I remember going to the movie theater with a friend in 1993 to see the much-hyped movie Philadelphia which purported to be the first “mainstream” movie to address the AIDS crisis. Tom Hanks starred as a closeted (at work) upper middle class lawyer, Andrew Beckett, who is fired by his prestigious law firm because he is suffering from the disease. Denzel Washington starred as an African-American lawyer, Joe Miller, who overcomes his own homophobia to serve as Beckett’s attorney when he decides to sue. Hanks won the Academy Award for Best Actor for his performance in that movie.
 

Tom Hanks and Denzel Washington in Philadelphia

I won’t go over the plot details, but in hindsight, I do wonder, as many critics have noted, if the movie did indeed the sanitize the ultimate rawness of the crisis, not just because of its target audience, but because of deeper issues that connect to race, social class, and gender/sexual orientation.

I did mention Beckett’s profession, a lawyer, but he practices in a “good old boys” corporate law firm. The point may be that AIDS can affect anyone. In fact, the film does make this point in a quite moving moment when an AIDS victim from a blood transfusion who testifies at Beckett’s trial proclaims in a voice of soft empathy, “I am not different from him.” But Beckett possesses access to quality health care; he can even afford a specialist in cosmetics to help him cover his lesions; and he lives in an expensive loft with a life partner. His family is loving and supportive; in fact, when he visits his childhood home, Norman Rockwell should have been there to paint the landscape and the event.
 

Joanne Woodward in Philadelphia

But, and here’s the rub, there’s an implication that this white picket fence life would have continued had he not descended into the gay underworld of adult movie theaters. There’s a scene that shows him encountering a stranger sexually in one of those establishments, and one could too easily infer he is reaping what he has sown. But it’s more than that, as the movie’s message is to not blame the victim, but I think the contrast here between the “good life” of Andrew Beckett characterized by monogamy, a loving family, and, until he gets fired, a career in a white heterosexual male world, and the “rough” life of so many other gay men, characterized by promiscuity, family rejection, and marginalized employment, is obvious.

The lesions on Andrew’s face thus expose the awful truth which might not have come to the surface if they had not appeared and led to his loss of livelihood and his subsequent fight for justice and ultimately, life.

And the irony that his advocate is a homophobic African-American man from a lower social and professional class hinges upon the racial and class divides that affect not just Beckett, but other characters in the movie. For example, in the trial, an African-American paralegal, comments that the managing partner in the firm, played with true good old boy condescending assholery by Jason Robards, asked her to remove her long, dangling earrings because they were too “ethnic:”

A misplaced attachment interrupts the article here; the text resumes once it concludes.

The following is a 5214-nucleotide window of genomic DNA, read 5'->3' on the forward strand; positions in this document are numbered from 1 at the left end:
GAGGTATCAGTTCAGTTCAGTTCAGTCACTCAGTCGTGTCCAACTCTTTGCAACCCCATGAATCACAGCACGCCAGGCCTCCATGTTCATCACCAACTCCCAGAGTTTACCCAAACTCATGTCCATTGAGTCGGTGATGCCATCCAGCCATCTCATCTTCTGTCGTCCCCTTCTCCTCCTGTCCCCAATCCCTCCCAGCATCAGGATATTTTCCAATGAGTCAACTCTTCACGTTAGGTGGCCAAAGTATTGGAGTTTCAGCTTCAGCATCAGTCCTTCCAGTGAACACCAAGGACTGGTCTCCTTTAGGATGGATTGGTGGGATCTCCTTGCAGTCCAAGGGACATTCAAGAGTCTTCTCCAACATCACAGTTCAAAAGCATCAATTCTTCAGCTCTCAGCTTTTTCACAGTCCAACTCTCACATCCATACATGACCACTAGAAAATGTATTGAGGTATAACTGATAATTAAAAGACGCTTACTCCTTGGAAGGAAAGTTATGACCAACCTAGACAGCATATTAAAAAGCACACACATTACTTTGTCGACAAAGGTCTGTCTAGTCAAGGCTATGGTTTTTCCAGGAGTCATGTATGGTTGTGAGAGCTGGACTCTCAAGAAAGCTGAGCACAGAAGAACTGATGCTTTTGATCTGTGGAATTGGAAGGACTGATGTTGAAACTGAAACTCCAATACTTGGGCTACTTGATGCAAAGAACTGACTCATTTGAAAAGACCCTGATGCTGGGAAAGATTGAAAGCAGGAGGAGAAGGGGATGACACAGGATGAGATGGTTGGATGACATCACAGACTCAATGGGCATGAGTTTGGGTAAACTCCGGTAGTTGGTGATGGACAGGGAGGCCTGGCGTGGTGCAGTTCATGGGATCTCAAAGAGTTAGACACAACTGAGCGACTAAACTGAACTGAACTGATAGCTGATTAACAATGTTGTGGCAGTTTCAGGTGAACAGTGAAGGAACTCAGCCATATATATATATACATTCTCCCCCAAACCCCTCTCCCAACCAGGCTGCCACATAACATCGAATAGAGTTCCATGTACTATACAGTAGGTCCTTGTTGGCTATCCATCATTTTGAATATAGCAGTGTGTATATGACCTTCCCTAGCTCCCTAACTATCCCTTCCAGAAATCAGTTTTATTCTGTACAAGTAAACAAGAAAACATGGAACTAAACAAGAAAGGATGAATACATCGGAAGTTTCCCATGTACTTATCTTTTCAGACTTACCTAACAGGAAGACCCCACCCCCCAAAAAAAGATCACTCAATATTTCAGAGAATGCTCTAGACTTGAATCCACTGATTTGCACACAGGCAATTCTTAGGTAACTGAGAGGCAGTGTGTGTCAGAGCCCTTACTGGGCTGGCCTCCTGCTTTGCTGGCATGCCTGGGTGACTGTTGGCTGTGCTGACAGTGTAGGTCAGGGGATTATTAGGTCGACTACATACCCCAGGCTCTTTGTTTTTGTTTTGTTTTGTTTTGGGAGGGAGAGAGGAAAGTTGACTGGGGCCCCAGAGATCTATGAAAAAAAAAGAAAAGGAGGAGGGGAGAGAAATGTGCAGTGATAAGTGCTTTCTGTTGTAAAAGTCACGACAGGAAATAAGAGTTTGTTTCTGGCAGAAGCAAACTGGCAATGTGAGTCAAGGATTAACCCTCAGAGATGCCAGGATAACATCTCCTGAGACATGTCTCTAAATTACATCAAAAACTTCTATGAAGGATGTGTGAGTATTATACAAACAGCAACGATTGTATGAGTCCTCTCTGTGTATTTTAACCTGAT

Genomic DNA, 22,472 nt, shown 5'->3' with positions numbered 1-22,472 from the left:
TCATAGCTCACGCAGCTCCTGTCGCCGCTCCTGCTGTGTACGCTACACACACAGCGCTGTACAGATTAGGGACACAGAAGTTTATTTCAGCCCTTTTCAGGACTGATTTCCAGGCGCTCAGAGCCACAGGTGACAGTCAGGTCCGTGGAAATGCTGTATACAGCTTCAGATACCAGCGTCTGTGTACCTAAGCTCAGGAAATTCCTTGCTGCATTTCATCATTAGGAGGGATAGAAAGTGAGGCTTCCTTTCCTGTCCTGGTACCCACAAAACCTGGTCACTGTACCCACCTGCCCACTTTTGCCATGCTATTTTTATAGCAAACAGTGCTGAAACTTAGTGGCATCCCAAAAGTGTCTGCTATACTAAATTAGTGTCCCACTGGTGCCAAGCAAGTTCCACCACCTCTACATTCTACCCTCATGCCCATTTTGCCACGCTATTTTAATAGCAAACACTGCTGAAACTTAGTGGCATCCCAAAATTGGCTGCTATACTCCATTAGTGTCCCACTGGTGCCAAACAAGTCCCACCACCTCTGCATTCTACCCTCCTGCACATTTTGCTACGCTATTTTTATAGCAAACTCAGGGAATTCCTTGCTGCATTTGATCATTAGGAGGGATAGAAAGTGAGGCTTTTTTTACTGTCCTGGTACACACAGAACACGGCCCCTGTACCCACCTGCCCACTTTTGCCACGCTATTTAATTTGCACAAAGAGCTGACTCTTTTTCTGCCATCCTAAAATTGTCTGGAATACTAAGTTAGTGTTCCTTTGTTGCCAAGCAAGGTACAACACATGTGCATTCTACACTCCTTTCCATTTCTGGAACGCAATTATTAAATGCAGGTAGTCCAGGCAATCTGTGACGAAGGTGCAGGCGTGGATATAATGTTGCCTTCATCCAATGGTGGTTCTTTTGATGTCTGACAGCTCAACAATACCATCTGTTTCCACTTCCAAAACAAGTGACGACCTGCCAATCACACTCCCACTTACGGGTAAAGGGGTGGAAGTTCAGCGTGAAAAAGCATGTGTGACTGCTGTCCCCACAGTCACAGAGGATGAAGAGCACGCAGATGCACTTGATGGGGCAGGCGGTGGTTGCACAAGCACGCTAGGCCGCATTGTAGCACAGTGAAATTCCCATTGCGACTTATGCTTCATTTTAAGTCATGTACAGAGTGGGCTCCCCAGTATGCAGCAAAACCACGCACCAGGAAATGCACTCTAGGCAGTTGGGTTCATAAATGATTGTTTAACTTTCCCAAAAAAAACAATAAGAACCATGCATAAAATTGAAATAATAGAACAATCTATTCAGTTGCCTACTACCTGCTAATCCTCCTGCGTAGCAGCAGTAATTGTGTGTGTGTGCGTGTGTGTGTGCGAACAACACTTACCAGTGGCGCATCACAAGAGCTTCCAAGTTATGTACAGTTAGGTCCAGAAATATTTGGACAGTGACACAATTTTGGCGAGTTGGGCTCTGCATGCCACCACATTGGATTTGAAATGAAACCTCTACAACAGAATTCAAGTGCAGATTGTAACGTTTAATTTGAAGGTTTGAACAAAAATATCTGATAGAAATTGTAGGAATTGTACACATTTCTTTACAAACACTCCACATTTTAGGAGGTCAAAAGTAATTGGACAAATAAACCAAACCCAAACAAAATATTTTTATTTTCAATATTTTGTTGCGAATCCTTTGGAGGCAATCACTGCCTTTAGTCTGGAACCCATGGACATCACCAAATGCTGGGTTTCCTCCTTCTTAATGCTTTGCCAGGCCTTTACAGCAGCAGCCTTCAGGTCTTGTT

Jason Robards in Philadelphia

Joe Miller: Have you ever felt discriminated against at Wyatt Wheeler?
Anthea Burton: Well, yes.
Joe Miller: In what way?
Anthea Burton: Well, Mr. Wheeler's secretary, Lydia, said that Mr. Wheeler had a problem with my earrings.
Joe Miller: Really?
Anthea Burton: Apparently Mr. Wheeler felt that they were too..."Ethnic" is the word he used. And she told me that he said that he would like it if I wore something a little less garish, a little smaller, and more "American."
Joe Miller: What'd you say?
Anthea Burton: I said my earrings are American. They're African-American.

Touche! Anthea takes back her dignity with humor, but ultimately, her race and gender determine her station in a world dominated by powerful, white, heterosexual men.

Gender/sexual orientation, race and social class actually collide but don’t coalesce in the famous scene when the desperately ill Andrew Beckett sings along to Maria Callas singing the aria “La mamma morta” from Andrea Chenier. The aria ends on a note of transcendent love, the “sublime Amor” that ends up for the heterosexual main characters as a pact of death. Beckett is alone, tethered to an IV, and Joe Miller is a spectator: he deals in messy personal injury and death for the public, but his personal life is the heterosexual ideal of monogamy and procreation, not the messy and dangerous homosexual intoxication of love and sex and death.
 

Opera scene in Philadelphia

Overall, I obtain a mixed message from this movie in hindsight. At one level, it attempted to show that AIDS was a disease that affected everyone and that people suffered discrimination for simply contracting it. But I also found some implications in the film that showed not just how the divisions of race, gender/sexual orientation, and social class can profoundly affect the fate of a person with AIDS, but that the movie affirms these divisions in a way that clashes with its supposed message of inclusive justice.